> table(activity$activity)

   0    1    3    7    8   24
 288    1 1017  903    9    1

Importing is identical as before.

> activity <- import_activity(path_to_JSON_file)
# Few sample rows
            startTime             endTime activity
1 2014-01-06 01:46:05 2014-01-06 01:48:06        7
2 2014-01-06 01:48:06 2014-01-06 02:00:24        3
3 2014-01-06 02:00:24 2014-01-06 02:02:23        7
4 2014-01-06 02:02:23 2014-01-06 02:10:34        3
5 2014-01-06 02:10:34 2014-01-06 02:19:39        7

merge_step_deltas

As expected, the datastream gives step counts in the time period. Again, the function to import is provided.

> steps <- import_steps(path_to_JSON_file)
# Few sample rows
            startTime             endTime steps
1 2014-01-06 01:45:18 2014-01-06 01:46:35   151
2 2014-01-06 01:46:35 2014-01-06 01:46:42    12
3 2014-01-06 01:46:42 2014-01-06 01:47:35    49
4 2014-01-06 01:47:51 2014-01-06 01:48:51     1
5 2014-01-06 01:48:51 2014-01-06 01:48:51     1

derive_step_cadence<-raw:com.google.step_count.cumulative:LGE:Nexus 5:XXXXXXXX:Step Counter

The last datastream is very similar to the steps except for that it provides cadence which measures the pace in steps per minute.

> cadence <- import_cadence(path_to_JSON_file)
# Few sample rows
            startTime             endTime    cadence
1 2014-01-06 01:45:18 2014-01-06 01:46:35 116.882370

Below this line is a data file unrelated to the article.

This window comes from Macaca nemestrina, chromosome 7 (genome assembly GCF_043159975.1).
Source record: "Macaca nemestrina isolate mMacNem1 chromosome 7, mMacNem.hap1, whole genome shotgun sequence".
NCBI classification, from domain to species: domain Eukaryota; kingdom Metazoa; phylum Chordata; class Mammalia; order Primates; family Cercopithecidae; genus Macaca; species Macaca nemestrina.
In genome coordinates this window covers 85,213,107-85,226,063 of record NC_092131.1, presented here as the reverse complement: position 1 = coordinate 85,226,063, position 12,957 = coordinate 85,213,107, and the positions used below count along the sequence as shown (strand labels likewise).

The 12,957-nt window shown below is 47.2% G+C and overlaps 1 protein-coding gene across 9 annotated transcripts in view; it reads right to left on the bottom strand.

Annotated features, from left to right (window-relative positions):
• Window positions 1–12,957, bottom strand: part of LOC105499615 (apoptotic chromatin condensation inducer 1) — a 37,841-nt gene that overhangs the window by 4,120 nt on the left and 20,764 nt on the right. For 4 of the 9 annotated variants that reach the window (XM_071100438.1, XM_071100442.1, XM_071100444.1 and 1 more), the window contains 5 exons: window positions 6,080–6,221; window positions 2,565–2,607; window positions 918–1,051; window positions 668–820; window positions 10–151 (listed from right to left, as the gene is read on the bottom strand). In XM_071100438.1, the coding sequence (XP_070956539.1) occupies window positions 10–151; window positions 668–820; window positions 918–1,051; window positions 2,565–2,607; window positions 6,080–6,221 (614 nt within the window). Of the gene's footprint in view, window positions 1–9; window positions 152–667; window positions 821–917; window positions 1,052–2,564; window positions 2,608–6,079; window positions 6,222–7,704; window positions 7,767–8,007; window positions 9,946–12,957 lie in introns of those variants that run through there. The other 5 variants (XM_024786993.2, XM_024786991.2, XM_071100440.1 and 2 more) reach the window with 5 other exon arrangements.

2 2014-01-06 01:46:35 2014-01-06 01:46:42  98.839378
3 2014-01-06 01:46:42 2014-01-06 01:47:35  55.765633
4 2014-01-06 01:47:35 2014-01-06 01:48:51   0.793142
5 2014-01-06 01:48:51 2014-01-06 01:48:51 170.223389

To decide on selecting above datastreams I explored all my data on Google Fit. The streams start in November 2014 and together have about 300 000 observations. In total that’s about 60MB of JSON data. But if you consider that it’s not even been three months since the start of the service, the calculation is a bit more scary:

  • Over 3500 readings per day
  • Over 150 readings per hour
  • Over 2.5 readings per minut

Preparing the data

All the above data are time series. The simple way to check if there is a simple link between them would be an attempt to just to merge them. Below are the observations counts for original end merged (inner jointer) time series. I tried merging both by start and end dates.

> row_dependencies(distance,location,activity,steps,cadence)

[1] "Distance: 2419"
[1] "Location: 14659"
[1] "Activity: 2219"
[1] "Steps: 11254"
[1] "Cadence: 8383"
[1] "Distance + Location (startTime + endTime): 0"
[1] "Distance + Location (startTime): 2183"
[1] "Distance + Location (endTime): 2150"
[1] "Distance + Activity (startTime): 4"
[1] "Distance + Activity (endTime): 1"
[1] "Location + Activity (startTime): 5"
[1] "Location + Activity (endTime): 5"
[1] "Distance + Steps (startTime): 29"
[1] "Location + Steps (startTime): 45"
[1] "Activity + Steps (startTime): 33"
[1] "Activity + Steps (endTime): 38"